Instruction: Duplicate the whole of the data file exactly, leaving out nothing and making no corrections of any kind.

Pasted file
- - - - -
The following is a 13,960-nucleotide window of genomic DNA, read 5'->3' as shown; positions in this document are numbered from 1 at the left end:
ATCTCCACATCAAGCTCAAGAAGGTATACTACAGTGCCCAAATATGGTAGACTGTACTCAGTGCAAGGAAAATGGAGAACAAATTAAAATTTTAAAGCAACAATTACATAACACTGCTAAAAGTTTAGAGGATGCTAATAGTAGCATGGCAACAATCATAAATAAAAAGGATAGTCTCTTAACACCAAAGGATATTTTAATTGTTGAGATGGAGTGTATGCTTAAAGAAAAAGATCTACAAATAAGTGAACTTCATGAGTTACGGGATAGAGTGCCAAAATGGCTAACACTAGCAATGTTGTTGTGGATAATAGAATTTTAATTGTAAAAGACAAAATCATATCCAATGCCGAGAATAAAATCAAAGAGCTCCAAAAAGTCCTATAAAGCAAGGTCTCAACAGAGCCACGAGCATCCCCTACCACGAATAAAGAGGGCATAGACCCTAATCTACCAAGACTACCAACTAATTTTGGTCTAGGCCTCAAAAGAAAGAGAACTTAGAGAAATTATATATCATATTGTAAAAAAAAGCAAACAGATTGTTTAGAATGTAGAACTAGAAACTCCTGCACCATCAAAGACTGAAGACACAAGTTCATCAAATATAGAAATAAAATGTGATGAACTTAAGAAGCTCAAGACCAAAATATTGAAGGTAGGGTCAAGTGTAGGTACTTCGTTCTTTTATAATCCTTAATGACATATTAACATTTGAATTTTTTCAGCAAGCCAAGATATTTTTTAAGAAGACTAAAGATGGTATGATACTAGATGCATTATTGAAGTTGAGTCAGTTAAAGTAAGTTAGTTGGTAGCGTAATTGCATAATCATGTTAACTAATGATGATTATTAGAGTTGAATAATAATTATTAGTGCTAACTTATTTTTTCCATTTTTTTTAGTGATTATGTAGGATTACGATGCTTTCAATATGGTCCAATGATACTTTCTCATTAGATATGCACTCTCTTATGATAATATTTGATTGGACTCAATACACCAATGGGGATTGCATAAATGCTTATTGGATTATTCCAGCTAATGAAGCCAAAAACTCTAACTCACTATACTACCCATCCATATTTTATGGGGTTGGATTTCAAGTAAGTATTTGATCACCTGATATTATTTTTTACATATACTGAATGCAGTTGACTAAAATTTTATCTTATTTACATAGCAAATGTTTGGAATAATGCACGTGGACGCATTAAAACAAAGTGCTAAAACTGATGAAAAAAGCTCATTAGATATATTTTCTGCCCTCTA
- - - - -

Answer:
The following is a 13,960-nucleotide window of genomic DNA, read 5'->3' as shown; positions in this document are numbered from 1 at the left end:
ATCTCCACATCAAGCTCAAGAAGGTATACTACAGTGCCCAAATATGGTAGACTGTACTCAGTGCAAGGAAAATGGAGAACAAATTAAAATTTTAAAGCAACAATTACATAACACTGCTAAAAGTTTAGAGGATGCTAATAGTAGCATGGCAACAATCATAAATAAAAAGGATAGTCTCTTAACACCAAAGGATATTTTAATTGTTGAGATGGAGTGTATGCTTAAAGAAAAAGATCTACAAATAAGTGAACTTCATGAGTTACGGGATAGAGTGCCAAAATGGCTAACACTAGCAATGTTGTTGTGGATAATAGAATTTTAATTGTAAAAGACAAAATCATATCCAATGCCGAGAATAAAATCAAAGAGCTCCAAAAAGTCCTATAAAGCAAGGTCTCAACAGAGCCACGAGCATCCCCTACCACGAATAAAGAGGGCATAGACCCTAATCTACCAAGACTACCAACTAATTTTGGTCTAGGCCTCAAAAGAAAGAGAACTTAGAGAAATTATATATCATATTGTAAAAAAAAGCAAACAGATTGTTTAGAATGTAGAACTAGAAACTCCTGCACCATCAAAGACTGAAGACACAAGTTCATCAAATATAGAAATAAAATGTGATGAACTTAAGAAGCTCAAGACCAAAATATTGAAGGTAGGGTCAAGTGTAGGTACTTCGTTCTTTTATAATCCTTAATGACATATTAACATTTGAATTTTTTCAGCAAGCCAAGATATTTTTTAAGAAGACTAAAGATGGTATGATACTAGATGCATTATTGAAGTTGAGTCAGTTAAAGTAAGTTAGTTGGTAGCGTAATTGCATAATCATGTTAACTAATGATGATTATTAGAGTTGAATAATAATTATTAGTGCTAACTTATTTTTTCCATTTTTTTTAGTGATTATGTAGGATTACGATGCTTTCAATATGGTCCAATGATACTTTCTCATTAGATATGCACTCTCTTATGATAATATTTGATTGGACTCAATACACCAATGGGGATTGCATAAATGCTTATTGGATTATTCCAGCTAATGAAGCCAAAAACTCTAACTCACTATACTACCCATCCATATTTTATGGGGTTGGATTTCAAGTAAGTATTTGATCACCTGATATTATTTTTTACATATACTGAATGCAGTTGACTAAAATTTTATCTTATTTACATAGCAAATGTTTGGAATAATGCACGTGGACGCATTAAAACAAAGTGCTAAAACTGATGAAAAAAGCTCATTAGATATATTTTCTGCCCTCTA